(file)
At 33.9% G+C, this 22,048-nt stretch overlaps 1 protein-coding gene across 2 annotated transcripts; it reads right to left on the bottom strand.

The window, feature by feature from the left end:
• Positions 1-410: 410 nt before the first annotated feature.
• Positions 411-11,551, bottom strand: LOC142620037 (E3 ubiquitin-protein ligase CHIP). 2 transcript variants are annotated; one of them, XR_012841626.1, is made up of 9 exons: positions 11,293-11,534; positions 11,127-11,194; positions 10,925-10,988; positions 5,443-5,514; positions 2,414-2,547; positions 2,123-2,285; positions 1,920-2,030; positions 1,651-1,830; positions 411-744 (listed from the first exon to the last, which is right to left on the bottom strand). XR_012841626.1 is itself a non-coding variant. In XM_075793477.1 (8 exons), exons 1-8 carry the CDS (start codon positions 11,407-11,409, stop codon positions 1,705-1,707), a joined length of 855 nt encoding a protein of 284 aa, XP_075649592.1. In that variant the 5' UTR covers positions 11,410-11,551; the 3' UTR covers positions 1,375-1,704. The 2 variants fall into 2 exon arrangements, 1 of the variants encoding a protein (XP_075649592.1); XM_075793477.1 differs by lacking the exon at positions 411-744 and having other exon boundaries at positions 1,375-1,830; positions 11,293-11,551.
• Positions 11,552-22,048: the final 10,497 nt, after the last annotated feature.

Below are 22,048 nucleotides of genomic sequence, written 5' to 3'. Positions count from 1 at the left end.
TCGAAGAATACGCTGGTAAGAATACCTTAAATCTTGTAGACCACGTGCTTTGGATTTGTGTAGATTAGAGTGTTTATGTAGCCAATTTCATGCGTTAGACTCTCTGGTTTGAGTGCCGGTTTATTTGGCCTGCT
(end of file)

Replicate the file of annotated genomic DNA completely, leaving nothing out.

At 33.9% G+C, this 22,048-nt stretch overlaps 1 protein-coding gene across 2 annotated transcripts; it reads right to left on the bottom strand.

The window, feature by feature from the left end:
• Positions 1-410: 410 nt before the first annotated feature.
• Positions 411-11,551, bottom strand: LOC142620037 (E3 ubiquitin-protein ligase CHIP). 2 transcript variants are annotated; one of them, XR_012841626.1, is made up of 9 exons: positions 11,293-11,534; positions 11,127-11,194; positions 10,925-10,988; positions 5,443-5,514; positions 2,414-2,547; positions 2,123-2,285; positions 1,920-2,030; positions 1,651-1,830; positions 411-744 (listed from the first exon to the last, which is right to left on the bottom strand). XR_012841626.1 is itself a non-coding variant. In XM_075793477.1 (8 exons), exons 1-8 carry the CDS (start codon positions 11,407-11,409, stop codon positions 1,705-1,707), a joined length of 855 nt encoding a protein of 284 aa, XP_075649592.1. In that variant the 5' UTR covers positions 11,410-11,551; the 3' UTR covers positions 1,375-1,704. The 2 variants fall into 2 exon arrangements, 1 of the variants encoding a protein (XP_075649592.1); XM_075793477.1 differs by lacking the exon at positions 411-744 and having other exon boundaries at positions 1,375-1,830; positions 11,293-11,551.
• Positions 11,552-22,048: the final 10,497 nt, after the last annotated feature.

Below are 22,048 nucleotides of genomic sequence, written 5' to 3'. Positions count from 1 at the left end.
TCGAAGAATACGCTGGTAAGAATACCTTAAATCTTGTAGACCACGTGCTTTGGATTTGTGTAGATTAGAGTGTTTATGTAGCCAATTTCATGCGTTAGACTCTCTGGTTTGAGTGCCGGTTTATTTGGCCTGCT